SOS for science-based EU policy-making

DISCLAIMER: All opinions in this column reflect the views of the author(s), not of EURACTIV.COM Ltd.

Hans-Olaf Henkel from the Alternative for Germany (AfD) party

Hans-Olaf Henkel [European Parliament]

The past few months have not been a triumph for science-based policy making in the EU, writes Hans-Olaf Henkel.

Hans-Olaf Henkel is vice-chair of the Committee on Industry, Research and Energy and a German member of European Conservatives and Reformists Group (ECR, AfD).

The plundering of European money for research and development in favour of short term and politically-motivated projects is a matter that I have regularly argued against in the European Parliament without great success. However, the protest letter written to the European Commission by a number of Nobel Prize Winners should be seen as a last SOS call to save the ambitious European research project Horizon 2020 from sinking.

The past few months have not been a triumph for science-based policy making in the EU. An early indication came when the Commission kowtowed to the agenda of lobby groups demanding the highly respected Chief Scientific Adviser Anne Glover be removed from office. Dr Glover’s role had been to ensure independent expert advice on any aspect of science, technology and innovation as requested by the Commission President, as well as providing analysis on major policy proposals submitted to the College of Commissioners. Despite promises from both President Juncker and Vice-President Timmermans that her post would be retained, we have yet to see a proposal from Commissioner Moedas to find a successor.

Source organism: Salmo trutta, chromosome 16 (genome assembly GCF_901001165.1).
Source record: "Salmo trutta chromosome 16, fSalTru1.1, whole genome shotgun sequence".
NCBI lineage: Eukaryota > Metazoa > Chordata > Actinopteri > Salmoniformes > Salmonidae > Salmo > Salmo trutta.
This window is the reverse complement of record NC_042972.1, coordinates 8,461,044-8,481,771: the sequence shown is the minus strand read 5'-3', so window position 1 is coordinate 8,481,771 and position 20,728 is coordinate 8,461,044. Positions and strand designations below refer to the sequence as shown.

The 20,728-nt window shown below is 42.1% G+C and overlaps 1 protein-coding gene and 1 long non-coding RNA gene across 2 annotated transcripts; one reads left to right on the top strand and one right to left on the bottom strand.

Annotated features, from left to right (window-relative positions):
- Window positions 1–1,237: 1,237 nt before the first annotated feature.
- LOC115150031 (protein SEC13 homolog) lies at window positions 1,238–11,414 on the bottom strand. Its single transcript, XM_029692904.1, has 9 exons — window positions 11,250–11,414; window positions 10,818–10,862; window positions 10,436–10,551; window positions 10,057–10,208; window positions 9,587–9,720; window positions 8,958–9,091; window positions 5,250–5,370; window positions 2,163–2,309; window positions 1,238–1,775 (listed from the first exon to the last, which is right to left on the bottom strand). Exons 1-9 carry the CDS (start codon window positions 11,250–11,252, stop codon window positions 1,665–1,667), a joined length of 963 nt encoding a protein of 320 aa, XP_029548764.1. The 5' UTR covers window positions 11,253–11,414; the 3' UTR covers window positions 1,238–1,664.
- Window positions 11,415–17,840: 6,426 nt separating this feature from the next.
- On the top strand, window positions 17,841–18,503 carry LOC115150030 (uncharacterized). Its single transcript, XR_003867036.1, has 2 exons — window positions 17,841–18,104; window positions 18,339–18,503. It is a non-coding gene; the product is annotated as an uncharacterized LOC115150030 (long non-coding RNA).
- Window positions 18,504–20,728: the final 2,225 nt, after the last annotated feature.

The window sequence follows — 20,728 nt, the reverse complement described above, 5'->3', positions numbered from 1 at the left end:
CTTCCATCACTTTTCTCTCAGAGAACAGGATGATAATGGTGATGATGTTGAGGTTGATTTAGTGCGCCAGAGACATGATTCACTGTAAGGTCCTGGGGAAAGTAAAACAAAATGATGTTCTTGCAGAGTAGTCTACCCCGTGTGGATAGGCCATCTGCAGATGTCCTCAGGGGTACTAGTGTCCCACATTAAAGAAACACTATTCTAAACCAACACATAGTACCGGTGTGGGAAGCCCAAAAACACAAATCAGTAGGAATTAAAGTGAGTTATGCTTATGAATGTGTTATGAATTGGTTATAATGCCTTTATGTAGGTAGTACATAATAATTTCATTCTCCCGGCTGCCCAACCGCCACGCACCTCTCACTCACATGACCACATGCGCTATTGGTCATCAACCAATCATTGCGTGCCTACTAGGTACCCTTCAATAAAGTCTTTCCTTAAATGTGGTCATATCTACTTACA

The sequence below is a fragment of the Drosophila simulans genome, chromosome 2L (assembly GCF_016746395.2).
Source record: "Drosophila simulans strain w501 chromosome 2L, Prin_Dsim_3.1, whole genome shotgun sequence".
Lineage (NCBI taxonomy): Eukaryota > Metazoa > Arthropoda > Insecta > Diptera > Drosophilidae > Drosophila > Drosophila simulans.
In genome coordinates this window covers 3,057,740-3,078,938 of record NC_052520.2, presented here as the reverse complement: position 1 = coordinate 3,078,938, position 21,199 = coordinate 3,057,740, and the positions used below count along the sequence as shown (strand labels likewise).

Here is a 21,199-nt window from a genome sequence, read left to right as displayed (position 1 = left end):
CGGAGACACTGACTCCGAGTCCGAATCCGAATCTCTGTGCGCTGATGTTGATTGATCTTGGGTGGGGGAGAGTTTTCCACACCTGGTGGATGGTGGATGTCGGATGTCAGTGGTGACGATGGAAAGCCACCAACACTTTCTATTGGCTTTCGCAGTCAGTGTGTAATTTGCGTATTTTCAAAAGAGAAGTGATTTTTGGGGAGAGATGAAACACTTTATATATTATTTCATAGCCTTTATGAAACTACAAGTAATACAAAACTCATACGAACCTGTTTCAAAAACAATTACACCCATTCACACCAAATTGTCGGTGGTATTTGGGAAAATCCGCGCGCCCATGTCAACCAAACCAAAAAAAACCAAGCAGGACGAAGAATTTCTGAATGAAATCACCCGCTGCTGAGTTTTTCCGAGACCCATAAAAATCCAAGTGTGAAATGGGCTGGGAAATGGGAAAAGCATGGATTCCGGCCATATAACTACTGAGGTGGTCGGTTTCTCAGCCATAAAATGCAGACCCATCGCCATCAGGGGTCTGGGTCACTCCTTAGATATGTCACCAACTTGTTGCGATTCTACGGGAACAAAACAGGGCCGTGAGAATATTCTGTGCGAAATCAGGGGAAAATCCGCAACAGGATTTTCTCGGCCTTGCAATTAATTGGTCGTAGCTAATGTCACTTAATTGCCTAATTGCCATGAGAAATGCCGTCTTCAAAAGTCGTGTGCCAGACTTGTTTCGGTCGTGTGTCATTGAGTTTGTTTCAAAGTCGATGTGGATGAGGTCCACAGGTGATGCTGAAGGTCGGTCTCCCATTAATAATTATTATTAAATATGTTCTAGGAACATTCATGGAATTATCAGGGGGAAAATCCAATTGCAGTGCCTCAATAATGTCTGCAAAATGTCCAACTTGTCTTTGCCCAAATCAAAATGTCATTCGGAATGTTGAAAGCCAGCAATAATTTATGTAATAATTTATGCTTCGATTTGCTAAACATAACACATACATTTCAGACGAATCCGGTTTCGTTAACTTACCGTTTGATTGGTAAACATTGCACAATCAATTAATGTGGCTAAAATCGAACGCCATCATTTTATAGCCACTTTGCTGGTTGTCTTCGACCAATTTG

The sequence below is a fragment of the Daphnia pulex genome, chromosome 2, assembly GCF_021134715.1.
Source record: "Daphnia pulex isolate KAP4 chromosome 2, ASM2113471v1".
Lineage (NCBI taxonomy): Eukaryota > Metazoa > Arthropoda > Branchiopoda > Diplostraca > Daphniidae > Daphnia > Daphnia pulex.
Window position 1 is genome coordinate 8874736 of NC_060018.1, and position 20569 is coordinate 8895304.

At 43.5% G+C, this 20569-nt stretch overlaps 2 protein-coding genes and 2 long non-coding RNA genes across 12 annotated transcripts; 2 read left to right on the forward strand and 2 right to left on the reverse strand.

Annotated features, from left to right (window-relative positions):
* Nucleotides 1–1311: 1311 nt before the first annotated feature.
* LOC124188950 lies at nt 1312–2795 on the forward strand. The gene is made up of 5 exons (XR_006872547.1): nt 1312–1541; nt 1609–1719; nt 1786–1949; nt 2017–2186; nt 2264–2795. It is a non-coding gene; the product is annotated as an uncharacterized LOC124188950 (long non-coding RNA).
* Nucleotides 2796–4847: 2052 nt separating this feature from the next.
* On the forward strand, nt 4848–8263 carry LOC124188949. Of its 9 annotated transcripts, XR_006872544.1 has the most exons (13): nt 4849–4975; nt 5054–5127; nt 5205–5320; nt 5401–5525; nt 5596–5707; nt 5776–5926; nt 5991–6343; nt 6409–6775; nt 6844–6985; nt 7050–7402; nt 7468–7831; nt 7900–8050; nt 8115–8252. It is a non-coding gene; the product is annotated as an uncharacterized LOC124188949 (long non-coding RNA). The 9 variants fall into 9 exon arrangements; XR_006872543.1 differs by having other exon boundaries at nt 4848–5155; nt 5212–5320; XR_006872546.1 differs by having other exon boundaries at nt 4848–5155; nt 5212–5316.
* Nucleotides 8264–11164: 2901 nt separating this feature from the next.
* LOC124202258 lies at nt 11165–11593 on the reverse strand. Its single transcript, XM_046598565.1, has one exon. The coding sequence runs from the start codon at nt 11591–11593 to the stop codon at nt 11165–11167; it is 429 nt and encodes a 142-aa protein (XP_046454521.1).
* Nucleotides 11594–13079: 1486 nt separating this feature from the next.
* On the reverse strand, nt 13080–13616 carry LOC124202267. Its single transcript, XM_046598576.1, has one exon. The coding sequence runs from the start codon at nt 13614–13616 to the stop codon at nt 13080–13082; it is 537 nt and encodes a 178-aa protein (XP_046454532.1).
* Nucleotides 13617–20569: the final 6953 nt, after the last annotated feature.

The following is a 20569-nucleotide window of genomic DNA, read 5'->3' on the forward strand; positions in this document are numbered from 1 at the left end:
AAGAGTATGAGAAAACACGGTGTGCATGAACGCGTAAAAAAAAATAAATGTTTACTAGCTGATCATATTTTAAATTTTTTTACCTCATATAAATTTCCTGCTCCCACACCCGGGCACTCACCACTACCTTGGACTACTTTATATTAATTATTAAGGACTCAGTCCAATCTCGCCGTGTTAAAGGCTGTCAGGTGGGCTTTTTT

In a leaner, less bureaucratic, growth-focused Europe, the role of science should be augmented not diminished. The European Parliament is already susceptible to negative campaigning and scaremongering from lobby groups on environmental and food safety legislation but we should all be concerned if the Commission itself is allowing its policy decisions to be overrun by pressure groups that the Commission itself often funds. It may be a virtuous circle for the lobby groups, but it is to the mortal detriment of science-based policy making.

Following the Scientific Officer debacle came the proposal for a European Fund for Strategic Investments (EFSI). In short, this is an attempt to unlock €315bn of investment in the European economy over the next three years. The contribution coming directly from the EU will be eight billion euros, with a further injection from the EIB to leverage private capital for infrastructure projects and research and innovation.

Leaving aside concerns about the fund itself, the eight billion euros will be taken from budget lines allocated to infrastructure and research and innovation. We are told by the commission not to worry, as the leverage generated by EFSI will see more money spent on research and innovation. This is fundamentally flawed. The private sector is only going to invest in close to market activities that offer a return on investment. Taking money from frontier research and excellent science will not see it come back to frontier projects.

Policy makers have to see science as a stepping stone to the innovations that lead to jobs and growth. Without this vision, America and Asia will leave us behind. We cannot afford for European politicians and governments to pay lip service to research and development one day, only to make opposite decisions the next. As a former boss of a hi-tech company, or an industrial federation and a large research association, industry actions are often oriented to long term decisions where our future success is often decided in a laboratory or research institute. The future of Europe is no different.

It is time that science won over ideology, and Europe’s long-term interests are put above short-term political expediency. If the Commission continues to ignore the warning of the science community, then both Horizon2020, and the EU’s place as a leader in science, will sink.

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